DIFC Delegation to Boost Chinese Trade Relations in Beijing



Dubai, UAE – 28 May 2014: His Excellency Essa Kazim, Governor of Dubai International Financial Centre (DIFC) and Chairman of the DIFC Authority, last week led a trade delegation to Beijing to reinforce and build upon the increasingly important trade partnership between the UAE and China.

During His Excellency’s first visit to Beijing in his capacity as Governor of the DIFC, the delegation highlighted the Centre’s unique role as the pre-eminent business and financial hub for the Middle East, Africa and South Asia (MEASA) region. With an internationally recognised independent regulatory and legislative framework, the delegation also set out to raise the DIFC’s profile as a stable and transparent business environment that operates within its own jurisdiction.

The UAE has proven to be a prime location for Chinese companies seeking access to markets in the Middle East, Europe and Africa. Chinese / UAE trade relations have grown rapidly during recent years with total trade between the two nations rising to USD 36.7 billion in 2013. DIFC is already home to China’s four biggest banks and with more than 200,000 Chinese expatriates working and living in the UAE, China has a growing significance in the nation’s economy.

His Excellency Essa Kazim commented:

“In 2008, the Dubai Financial Services Authority (DFSA) signed a Memorandum of Understanding with the China Securities Regulatory Commission. Since then our bilateral trade relations have flourished. The DIFC’s unique geographical position and its world-class regulatory framework have enabled us to provide Chinese companies with a safe and stable gateway to markets in the west and to the rapidly emerging African markets. China and Africa are working together to double their two-way trade to USD 400 billion by 2020, meaning that Dubai will become an increasingly important location for Chinese companies looking to access to these markets.”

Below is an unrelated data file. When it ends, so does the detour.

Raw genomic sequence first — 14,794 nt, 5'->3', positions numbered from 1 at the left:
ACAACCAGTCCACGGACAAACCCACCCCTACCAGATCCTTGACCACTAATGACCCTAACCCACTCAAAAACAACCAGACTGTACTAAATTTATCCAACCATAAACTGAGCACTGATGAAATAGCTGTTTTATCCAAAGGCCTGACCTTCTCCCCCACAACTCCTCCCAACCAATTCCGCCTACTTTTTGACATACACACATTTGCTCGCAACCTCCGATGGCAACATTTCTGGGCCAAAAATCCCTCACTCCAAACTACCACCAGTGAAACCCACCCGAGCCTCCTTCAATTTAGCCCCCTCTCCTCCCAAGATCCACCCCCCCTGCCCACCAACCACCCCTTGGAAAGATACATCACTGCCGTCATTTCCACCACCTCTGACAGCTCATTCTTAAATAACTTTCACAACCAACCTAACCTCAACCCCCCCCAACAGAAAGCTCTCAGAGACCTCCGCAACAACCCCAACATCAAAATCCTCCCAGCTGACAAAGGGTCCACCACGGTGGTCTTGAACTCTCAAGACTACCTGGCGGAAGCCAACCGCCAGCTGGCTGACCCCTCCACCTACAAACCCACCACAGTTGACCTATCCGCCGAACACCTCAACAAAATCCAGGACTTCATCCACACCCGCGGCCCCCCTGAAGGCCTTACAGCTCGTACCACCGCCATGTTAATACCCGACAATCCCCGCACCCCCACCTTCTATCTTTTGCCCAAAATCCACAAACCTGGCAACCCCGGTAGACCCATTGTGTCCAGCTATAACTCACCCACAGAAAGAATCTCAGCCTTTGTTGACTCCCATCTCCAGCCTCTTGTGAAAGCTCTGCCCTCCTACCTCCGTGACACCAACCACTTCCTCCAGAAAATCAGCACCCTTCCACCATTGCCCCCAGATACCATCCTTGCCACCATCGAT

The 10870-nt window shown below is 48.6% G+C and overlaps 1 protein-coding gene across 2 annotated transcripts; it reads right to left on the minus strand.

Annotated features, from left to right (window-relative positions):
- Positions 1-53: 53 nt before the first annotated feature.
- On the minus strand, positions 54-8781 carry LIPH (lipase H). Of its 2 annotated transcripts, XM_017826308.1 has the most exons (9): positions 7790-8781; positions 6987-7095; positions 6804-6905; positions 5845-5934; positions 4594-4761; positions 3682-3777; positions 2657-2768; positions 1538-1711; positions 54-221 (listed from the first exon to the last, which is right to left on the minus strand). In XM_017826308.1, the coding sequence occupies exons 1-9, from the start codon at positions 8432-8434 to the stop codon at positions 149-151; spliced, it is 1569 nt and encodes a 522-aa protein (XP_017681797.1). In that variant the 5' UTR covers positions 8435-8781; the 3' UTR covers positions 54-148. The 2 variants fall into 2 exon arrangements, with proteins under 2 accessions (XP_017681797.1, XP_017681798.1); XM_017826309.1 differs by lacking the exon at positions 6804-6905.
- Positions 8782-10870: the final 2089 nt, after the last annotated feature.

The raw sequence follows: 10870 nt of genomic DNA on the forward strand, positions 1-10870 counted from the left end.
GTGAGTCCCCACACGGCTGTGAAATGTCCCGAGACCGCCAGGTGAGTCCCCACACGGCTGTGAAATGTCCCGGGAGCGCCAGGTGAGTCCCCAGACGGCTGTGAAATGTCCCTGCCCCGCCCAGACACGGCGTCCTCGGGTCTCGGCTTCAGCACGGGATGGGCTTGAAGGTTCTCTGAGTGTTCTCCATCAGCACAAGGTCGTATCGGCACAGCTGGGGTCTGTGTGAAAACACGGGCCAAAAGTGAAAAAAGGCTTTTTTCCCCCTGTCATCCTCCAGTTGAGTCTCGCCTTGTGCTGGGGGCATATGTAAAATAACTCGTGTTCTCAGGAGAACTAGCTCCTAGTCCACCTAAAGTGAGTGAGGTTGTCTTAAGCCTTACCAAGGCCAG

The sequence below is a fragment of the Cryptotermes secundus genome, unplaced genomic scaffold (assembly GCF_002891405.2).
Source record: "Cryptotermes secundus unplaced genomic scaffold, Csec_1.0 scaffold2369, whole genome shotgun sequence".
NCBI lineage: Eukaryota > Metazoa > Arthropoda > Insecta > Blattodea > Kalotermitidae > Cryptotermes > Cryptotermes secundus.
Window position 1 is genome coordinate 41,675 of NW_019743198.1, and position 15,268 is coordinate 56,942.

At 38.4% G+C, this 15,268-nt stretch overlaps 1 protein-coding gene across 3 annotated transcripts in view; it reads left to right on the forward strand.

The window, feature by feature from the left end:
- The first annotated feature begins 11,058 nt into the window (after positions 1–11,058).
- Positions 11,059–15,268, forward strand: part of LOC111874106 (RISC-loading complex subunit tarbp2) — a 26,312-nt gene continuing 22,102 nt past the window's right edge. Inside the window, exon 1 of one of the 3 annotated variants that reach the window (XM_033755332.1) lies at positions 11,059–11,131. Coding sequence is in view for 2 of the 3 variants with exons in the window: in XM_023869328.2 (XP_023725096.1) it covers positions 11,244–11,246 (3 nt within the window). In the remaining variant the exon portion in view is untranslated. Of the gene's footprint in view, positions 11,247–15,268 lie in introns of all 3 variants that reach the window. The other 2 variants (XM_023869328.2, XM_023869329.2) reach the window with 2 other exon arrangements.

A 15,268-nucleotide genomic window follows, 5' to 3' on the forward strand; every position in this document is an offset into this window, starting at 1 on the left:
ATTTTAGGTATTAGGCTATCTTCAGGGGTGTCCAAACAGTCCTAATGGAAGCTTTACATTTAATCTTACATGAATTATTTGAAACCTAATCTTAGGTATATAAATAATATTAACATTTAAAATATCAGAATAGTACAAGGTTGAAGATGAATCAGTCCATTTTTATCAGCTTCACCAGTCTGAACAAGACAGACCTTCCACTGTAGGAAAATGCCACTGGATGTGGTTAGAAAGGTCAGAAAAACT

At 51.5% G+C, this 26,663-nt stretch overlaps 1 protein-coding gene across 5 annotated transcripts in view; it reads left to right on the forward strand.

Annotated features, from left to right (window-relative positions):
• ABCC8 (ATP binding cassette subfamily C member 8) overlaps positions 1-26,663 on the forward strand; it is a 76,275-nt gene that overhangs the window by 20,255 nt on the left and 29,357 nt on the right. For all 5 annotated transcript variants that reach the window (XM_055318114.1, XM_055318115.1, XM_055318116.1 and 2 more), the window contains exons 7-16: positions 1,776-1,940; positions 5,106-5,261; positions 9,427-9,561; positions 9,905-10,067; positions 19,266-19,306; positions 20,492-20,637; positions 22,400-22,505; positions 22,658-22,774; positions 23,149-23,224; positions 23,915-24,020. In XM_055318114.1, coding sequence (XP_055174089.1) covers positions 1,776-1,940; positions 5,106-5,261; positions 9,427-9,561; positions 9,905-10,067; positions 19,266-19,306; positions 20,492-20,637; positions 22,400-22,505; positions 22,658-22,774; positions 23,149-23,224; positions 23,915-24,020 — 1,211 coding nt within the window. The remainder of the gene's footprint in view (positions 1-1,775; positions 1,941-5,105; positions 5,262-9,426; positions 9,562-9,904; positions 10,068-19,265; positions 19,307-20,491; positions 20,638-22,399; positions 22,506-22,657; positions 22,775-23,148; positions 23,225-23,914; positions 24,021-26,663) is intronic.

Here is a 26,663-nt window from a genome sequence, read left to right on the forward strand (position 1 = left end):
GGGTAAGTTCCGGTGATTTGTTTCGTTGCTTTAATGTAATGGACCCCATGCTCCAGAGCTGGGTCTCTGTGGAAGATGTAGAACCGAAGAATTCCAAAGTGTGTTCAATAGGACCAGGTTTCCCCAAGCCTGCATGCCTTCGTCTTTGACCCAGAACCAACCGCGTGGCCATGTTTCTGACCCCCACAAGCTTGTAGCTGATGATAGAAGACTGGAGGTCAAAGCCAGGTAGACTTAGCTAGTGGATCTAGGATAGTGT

Chinese markets have continued to grow steadily since the global financial crisis, with GDP rising by 7.7 per cent in 2013 and projected growth of 7.5 per cent for this year. Having overtaken the US as the world’s largest exporter and with 11.5 per cent of global trade, China’s influence on global trade flows and manufacturing will be further heightened as the country seeks to liberalise its economy. The Chinese government has recently signalled a commitment to further deregulate its capital markets, and approved the country’s first private banks, making investment into China increasingly attractive to companies based in the UAE.

The UAE is now home to 4,200 Chinese companies, 356 Chinese trading agencies and more than 2,500 Chinese registered trademarks; supporting the World Economic Forum’s view that the UAE is the best Middle Eastern country for enabling trade.

According to a recent report from World Bank, the UAE is the leading Arab country when it comes to ease of doing business. The UAE leads the region in the categories of starting a business, registering property, and trading across borders.

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